Interview - March 28, 1998
LADY of DANCE
Struggle between graceful art revealed in black and white.
GLENDALE — Although Angelique Antoniou has been taking photographs of ballerinias since she was 12 fears old she did not begin practicing fine art photography seriously until the age of 16.
That's when hip surgery effectively ended her dreams of becoming a professional dancer. The hip surgery was so I could dance, and it didn't work, " the 25 year-old Burbank: born-and-bred Antoniou said in an interview.
"It made it worse. So I was never able to realy dance the way I used to again. I could try to take a class now and then, but I would end up in a lot of pain." The Toluca Lake resident's beautiful, mesmerizing solo exhibition at Glendale's Brand Library and Art Center In Brand Park is her love letter to the world she was denied by that hip operation.
It features 22 candid, black-and-white photos of young, local dancers pursuing their graceful craft or preparing for performance behind the scenes.
"It's my only way of being anywhere near dancers again - when I get to photograoh them, " Antoniou said.
"Ironically, it may be Antoniou's sense of longing and loss which makes her work so elegant and profound.
Certainly, her previous experience as a ballet dancer and her knowledge of all the dedication and hard work that goes into that craft give her a unique perspective evident in her photographs.
For instance, in the photo "Silhouette," we watch three dancers from behind as they wait nervously in the wings for their cue and see one of the girls help another with a last minute adjustment to the strap of her gown.
In "Degas Remembrance," we see a little, young dancer staring vacantly before her as she rests for a moment while her company strech and make ready around her.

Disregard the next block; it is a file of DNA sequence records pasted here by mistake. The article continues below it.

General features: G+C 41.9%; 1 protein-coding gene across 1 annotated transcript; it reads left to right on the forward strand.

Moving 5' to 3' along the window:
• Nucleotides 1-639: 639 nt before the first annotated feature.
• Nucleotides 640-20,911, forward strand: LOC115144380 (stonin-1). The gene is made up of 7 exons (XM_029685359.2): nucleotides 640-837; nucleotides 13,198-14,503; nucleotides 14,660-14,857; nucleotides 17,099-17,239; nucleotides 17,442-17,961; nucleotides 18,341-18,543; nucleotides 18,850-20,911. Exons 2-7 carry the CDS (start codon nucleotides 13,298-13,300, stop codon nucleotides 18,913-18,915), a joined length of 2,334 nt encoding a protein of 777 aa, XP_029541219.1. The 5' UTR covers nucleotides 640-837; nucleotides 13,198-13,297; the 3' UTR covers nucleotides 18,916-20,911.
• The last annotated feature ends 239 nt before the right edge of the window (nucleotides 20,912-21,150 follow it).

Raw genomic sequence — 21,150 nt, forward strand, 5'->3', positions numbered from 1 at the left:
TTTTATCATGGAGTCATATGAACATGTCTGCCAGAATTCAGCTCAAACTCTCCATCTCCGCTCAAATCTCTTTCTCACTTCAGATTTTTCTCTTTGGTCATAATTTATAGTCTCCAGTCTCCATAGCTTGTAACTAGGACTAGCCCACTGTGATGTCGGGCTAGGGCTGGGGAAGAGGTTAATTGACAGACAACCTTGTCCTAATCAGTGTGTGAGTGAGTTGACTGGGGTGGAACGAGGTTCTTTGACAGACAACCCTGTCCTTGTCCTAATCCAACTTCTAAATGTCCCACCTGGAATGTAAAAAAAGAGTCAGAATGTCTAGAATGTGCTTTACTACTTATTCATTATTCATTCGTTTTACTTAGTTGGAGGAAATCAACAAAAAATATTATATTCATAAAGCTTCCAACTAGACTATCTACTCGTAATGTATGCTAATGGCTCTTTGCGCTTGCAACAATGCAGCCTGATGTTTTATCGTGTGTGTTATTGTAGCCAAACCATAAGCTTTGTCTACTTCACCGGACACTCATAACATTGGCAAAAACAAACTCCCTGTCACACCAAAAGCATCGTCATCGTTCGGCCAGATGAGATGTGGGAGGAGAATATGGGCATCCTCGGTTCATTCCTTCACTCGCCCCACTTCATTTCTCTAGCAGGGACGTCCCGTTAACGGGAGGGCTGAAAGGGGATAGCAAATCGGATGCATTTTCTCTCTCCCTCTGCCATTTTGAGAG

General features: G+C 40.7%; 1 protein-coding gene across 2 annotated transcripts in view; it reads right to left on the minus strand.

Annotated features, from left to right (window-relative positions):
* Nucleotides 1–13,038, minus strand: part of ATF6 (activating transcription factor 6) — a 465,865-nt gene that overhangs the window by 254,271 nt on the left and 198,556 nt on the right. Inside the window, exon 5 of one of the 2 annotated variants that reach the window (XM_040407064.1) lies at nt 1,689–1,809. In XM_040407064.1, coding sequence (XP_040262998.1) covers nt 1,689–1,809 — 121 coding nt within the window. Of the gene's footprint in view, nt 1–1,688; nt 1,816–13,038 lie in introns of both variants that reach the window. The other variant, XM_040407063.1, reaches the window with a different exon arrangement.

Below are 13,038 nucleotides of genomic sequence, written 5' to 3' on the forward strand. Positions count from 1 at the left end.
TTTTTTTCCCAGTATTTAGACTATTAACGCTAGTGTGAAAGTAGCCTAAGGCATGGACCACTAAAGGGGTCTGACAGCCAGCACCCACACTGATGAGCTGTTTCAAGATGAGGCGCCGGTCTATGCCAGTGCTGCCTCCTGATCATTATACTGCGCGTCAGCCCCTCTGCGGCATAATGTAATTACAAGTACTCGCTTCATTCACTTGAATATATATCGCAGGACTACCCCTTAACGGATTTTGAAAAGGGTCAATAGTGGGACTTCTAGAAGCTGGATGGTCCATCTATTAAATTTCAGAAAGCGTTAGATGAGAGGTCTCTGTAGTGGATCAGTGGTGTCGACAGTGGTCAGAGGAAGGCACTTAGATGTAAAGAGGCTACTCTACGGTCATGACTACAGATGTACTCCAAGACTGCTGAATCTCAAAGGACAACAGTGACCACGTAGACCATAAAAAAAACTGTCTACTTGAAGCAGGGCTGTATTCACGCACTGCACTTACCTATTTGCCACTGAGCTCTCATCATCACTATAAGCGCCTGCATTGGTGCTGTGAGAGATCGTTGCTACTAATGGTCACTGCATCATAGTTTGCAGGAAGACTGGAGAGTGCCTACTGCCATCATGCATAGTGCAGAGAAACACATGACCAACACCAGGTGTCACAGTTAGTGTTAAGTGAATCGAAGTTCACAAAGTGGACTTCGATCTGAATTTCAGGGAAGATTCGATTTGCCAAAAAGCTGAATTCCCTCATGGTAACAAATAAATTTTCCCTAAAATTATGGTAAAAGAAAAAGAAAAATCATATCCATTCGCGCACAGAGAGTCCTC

And in "Corps les Bras" we are presented with a line of achingly poised dancers' bodies, their head cropped from our view.
Each photo belies the apparent ease with which we usually imagine ballerinas defying the laws of gravity.
Antoniou's vision of this work is less idolizind and glamorized than that presented in the ever-ubiquitous ballet calendars.
Yet it is no less attractive despite this focus on the blood, sweat and tears begind the scenes.
I really wanted to show a different side to dance," Antoniou pointed out. "And I think blac-and-white photography shows more of the grit.
Although they may be beautiful images, it just gives it a different feel than the color pictures that you see in calendars when you grow up as a young kid.:
Antoniou's exhibit is not to be missed as it is sure to appeal equally to the public as wella s to dancers, lovers of ballet and photographers.
An addded bonus is the abstract imagery of photographer Robert Koss, a former Glendale resident, whose bizarre, geometric constructions are on display in the Skylight Gallery just next to the Antoniou exhibit.
-Robert A. Stribley